Speaking of AR and VR – these two technologies are poised to become critical parts of many manufacturing processes.
Augmented reality involves the blending of computer-generated data with real-world surroundings. The possibilities for use are incredibly wide-ranging, but one example is inventory management. According to PwC, “Some companies are fitting warehouse workers with smartglasses which read barcodes on containers of supplies inventory boxes” which then can relay detail on the destination or origin of the information.
Virtual reality (which is solely computer-generated data and imagery) has similarly endless applications; many manufacturers are already using it in product development, safety skills training, and process design, to name a few.
7. Predictive maintenance.
This is another trend that isn’t new in concept but is being applied in innovative ways. Manufacturers have traditionally understood the value of preventative maintenance on their machines – it’s obviously better to change the oil regularly than to let the machine break.
Now, the concept of preventative maintenance (fixing problems before they arise) is being combined with IoT data to identify equipment deficiencies before they cause problems – an approach called predictive maintenance. At a basic level, for example, this might mean having an IoT-connected machine send an alert when fluid levels are low. At a higher level, it might mean a machine recognizing a variety of stress factors and sending an alert predicting an outage within three days. Regardless, the outcome of this is less downtime.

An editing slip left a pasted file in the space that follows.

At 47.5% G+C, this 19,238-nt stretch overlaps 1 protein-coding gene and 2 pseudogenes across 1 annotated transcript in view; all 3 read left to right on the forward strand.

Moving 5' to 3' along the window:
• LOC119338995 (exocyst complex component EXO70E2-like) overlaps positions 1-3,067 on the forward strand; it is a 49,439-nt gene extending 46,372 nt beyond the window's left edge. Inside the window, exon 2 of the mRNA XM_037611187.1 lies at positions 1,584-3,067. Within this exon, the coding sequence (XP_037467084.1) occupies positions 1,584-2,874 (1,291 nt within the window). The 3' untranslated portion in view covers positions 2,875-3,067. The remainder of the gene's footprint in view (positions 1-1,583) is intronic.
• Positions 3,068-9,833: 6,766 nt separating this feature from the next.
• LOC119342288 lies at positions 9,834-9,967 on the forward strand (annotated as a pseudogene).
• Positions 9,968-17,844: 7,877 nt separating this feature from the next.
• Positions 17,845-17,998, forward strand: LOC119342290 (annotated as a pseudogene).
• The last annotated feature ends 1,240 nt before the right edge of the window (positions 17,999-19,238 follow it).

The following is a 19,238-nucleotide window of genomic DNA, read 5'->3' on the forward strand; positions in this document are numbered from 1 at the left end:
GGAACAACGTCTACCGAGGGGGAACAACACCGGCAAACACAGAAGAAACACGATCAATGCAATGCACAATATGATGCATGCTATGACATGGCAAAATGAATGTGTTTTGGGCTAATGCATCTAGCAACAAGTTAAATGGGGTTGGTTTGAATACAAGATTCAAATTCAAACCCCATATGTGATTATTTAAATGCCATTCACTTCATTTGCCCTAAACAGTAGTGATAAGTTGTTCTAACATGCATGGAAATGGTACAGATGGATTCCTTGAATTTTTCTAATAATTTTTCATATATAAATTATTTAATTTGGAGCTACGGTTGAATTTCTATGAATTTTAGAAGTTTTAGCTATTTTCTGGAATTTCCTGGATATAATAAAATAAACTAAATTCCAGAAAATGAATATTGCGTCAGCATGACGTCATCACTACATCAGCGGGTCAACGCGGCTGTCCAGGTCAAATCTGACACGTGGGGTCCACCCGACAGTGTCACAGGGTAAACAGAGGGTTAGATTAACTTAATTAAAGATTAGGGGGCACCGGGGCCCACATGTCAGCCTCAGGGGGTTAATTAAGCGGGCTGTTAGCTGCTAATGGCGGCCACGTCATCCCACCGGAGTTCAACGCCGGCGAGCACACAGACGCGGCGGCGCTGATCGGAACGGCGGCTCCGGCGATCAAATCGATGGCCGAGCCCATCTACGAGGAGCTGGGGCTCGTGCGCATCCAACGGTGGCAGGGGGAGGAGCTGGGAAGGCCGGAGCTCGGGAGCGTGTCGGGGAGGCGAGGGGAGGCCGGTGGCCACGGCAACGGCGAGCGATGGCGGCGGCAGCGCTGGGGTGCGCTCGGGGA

Finally, as technology trends like those above become incorporated into traditional manufacturing processes, cybersecurity continues to increase in importance.
The University of Maryland reports that hackers attack every 39 seconds – or, on average, 2,244 times each day. That number is only increasing. And newer technologies are often vulnerable; IoT technologies, especially, are often poorly protected, leaving critical data unsecured.
As manufacturing companies implement new technologies, then, they must also have cybersecurity services that proactively address these risks.
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These trends will drive manufacturing IT forward – and many manufacturing companies are already putting them to use to get an advantage on the competition.
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At ATB Technologies, we’ve found that too many manufacturing companies are stagnating with outdated IT thanks to a lack of communication around needs and ideal solutions. We remove this barrier by hiring for communication skills and customer service. We take an end-to-end approach to IT that gives businesses the best technology for their needs and prevents issues before they happen so that our clients can turn IT into an advantage.
Plus, our team of in-house, US-based developers is built specifically for manufacturing ERP customization. We can help you to implement technologies that reap real results.
If you’re looking for a next-level technology solution for your manufacturing firm, let’s talk.